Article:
The POC/QOC initiative, which began in 1987, provides an opportunity to evaluate the dissemination of state-of-the-art therapies into community practice. Building upon SEER’s primarily hospital-based data collection, POC/QOC studies collect data on care provided in the outpatient setting. Additional data, such as biomarker and genetic testing, are also collected and verified through physician contact. In the current one-year study, which began in August 2017, data for patients diagnosed with pancreas, head and neck, and uterine cancer in 2016 are being abstracted to examine the impact, uptake, trends, and disparities of treatment and testing for these cancers. In the meantime, NCI is also beginning a process to assess and update our data collection methods for future POC/QOC studies. Our longer-term planning efforts will address changes in the health care arena, such as the growing volume of electronic data available and need for timely assessment of rapidly changing treatment paradigms.
2017 Division of Cancer Control and Population Sciences (DCCPS) Overview and Highlights
The 2017 issue of the DCCPS Overview and Highlights is available online here. This issue focuses on areas of research in which the division hopes to have the greatest and most immediate impact through our funded science.
NIH Clinical Trials Research Requirements
NIH requirements for clinical trials research have been recently updated to enhance the accountability and transparency of the biomedical research enterprise as well as increase the sharing of clinical trials results. If you are conducting NIH-funded research that involves human subjects, you will need to determine if your research study meets the NIH definition of a clinical trial and then determine if there is an appropriate FOA available for your clinical trials research. Additional policies have been put in place to streamline application forms, seek IRB approval for multisite research, and report clinical trials results. Information about these policy changes can be found on the NIH Clinical Trials Research Requirements page HDRP website, with more detailed information available on the NIH website.
New Web Pages
The HDRP website now contains information about current funding opportunities as well as resources for developing grant applications. Notably, we have new pages that provide guidance to investigators interested in seeking funding for a Program Project Grant (P series) or who plan to submit an Awaiting Receipt of Application (ARA) request. Please see here for more information.
Recently Released Funding Opportunities
- Using Information Technology to Support Systematic Screening and Treatment of Depression in Cancer [PA-18-492 (R21 Clinical Trial Optional) and PA-18-493 (R01 Clinical Trial Optional)]
- Multilevel Interventions in Cancer Care Delivery: Follow-up to Abnormal Screening Tests [PA-17-495 (R01 Clinical Trial Optional)]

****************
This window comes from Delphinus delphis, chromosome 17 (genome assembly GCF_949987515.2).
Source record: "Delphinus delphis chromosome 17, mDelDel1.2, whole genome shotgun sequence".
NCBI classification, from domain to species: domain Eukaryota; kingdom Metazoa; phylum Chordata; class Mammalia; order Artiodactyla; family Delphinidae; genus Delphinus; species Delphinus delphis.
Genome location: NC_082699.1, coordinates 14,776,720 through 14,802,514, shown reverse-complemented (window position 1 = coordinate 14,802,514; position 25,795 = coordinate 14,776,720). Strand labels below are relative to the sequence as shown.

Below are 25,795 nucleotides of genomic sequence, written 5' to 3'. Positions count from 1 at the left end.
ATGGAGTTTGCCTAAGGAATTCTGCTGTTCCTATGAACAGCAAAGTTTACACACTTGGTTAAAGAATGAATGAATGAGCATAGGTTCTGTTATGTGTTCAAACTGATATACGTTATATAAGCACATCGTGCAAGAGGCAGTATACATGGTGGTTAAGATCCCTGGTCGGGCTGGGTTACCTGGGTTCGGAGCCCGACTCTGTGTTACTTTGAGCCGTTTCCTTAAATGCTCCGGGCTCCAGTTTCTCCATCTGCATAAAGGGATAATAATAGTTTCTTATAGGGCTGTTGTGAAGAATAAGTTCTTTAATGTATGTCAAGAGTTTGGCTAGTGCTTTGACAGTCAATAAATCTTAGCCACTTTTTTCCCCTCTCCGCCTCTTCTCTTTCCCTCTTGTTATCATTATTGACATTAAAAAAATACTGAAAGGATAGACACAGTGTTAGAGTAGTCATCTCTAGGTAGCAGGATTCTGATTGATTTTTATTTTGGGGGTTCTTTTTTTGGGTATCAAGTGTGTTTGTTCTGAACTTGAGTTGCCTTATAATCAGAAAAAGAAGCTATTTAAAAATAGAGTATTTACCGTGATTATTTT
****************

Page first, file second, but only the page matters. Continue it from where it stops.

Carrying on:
- NIH Research Project Grant (Parent R01 Clinical Trial Not Allowed) [PA-18-484]
- Cancer Prevention and Control Clinical Trials Grant Program (R01 Clinical Trial Required) [PAR-18-559]
*note that the first submission date is March 15, 2018 and then standard R01 submission dates apply.
Other relevant funding opportunities can be found here.
Upcoming Opportunities to Connect with HDRP Staff
Spring travel season is just around the corner. We encourage you to seek out and say hello to our staff at one of these upcoming large events: ASCO Survivorship Symposium from February 16-17; American Psychosocial Oncology Society from February 22-24; Society of Behavioral Medicine Annual Meeting, April 11-14; Health Care Systems Research Network Conference from April 11-13; and American Society of Clinical Oncology Annual Meeting from June 1-5. Our staff will also be attending other conferences throughout the spring and we will share updates via our Twitter account (@NCICareDelivRes).
Meet the Funders Session at the ASCO Survivorship Symposium
HDRP staff, including Drs. Paul Jacobsen, Sandra Mitchell, Janet de Moor, and Michelle Mollica will be providing an overview of new and ongoing funding opportunities and initiatives in this interactive Q&A session. Time and date to be announced via @NCICareDelivRes.
Angela is a Presidential Management Fellow in the Office of the Associate Director. Angela supports operations activities and processes across the program including travel, budget, and communications.
Roxanne is a Clinical Research Scientist in the Outcomes Research Branch. Her research focuses on the evaluation and implementation of patient-reported outcomes in cancer clinical research and practice settings, with an interest in better understating symptom management issues in cancer survivorship.
Elisabeth is a Medical Officer in the Office of the Associate Director. She works with the NCORP team to advance the science of Cancer Care Delivery Research, with a focus on safety and adverse event monitoring on care delivery clinical trials.
Lianne is a Cancer Research Training Award Fellow in the Office of the Associate Director. She is a member of the HDRP team working on Cancer Care Delivery Research within the NCI Communication Oncology Research Program.
Elizabeth is a Cancer Prevention Fellow in the Health Systems and Interventions Research Branch. Her research focuses on patterns and predictors of adherence to guidelines for cancer screening and cancer prevention behaviors.
Liz is is a Cancer Prevention Fellow in the Outcomes Research Branch. Central to her research interests is a recognition of the implications of a cancer diagnosis in different stages of development and the life course.
Michelle is a Cancer Prevention Fellow in the Health Services and Interventions Branch. Her research interests center around applied/translational epidemiology, and how to best use the results of epidemiologic studies to make evidence-based decisions in cancer screening and prevention, both domestically and internationally.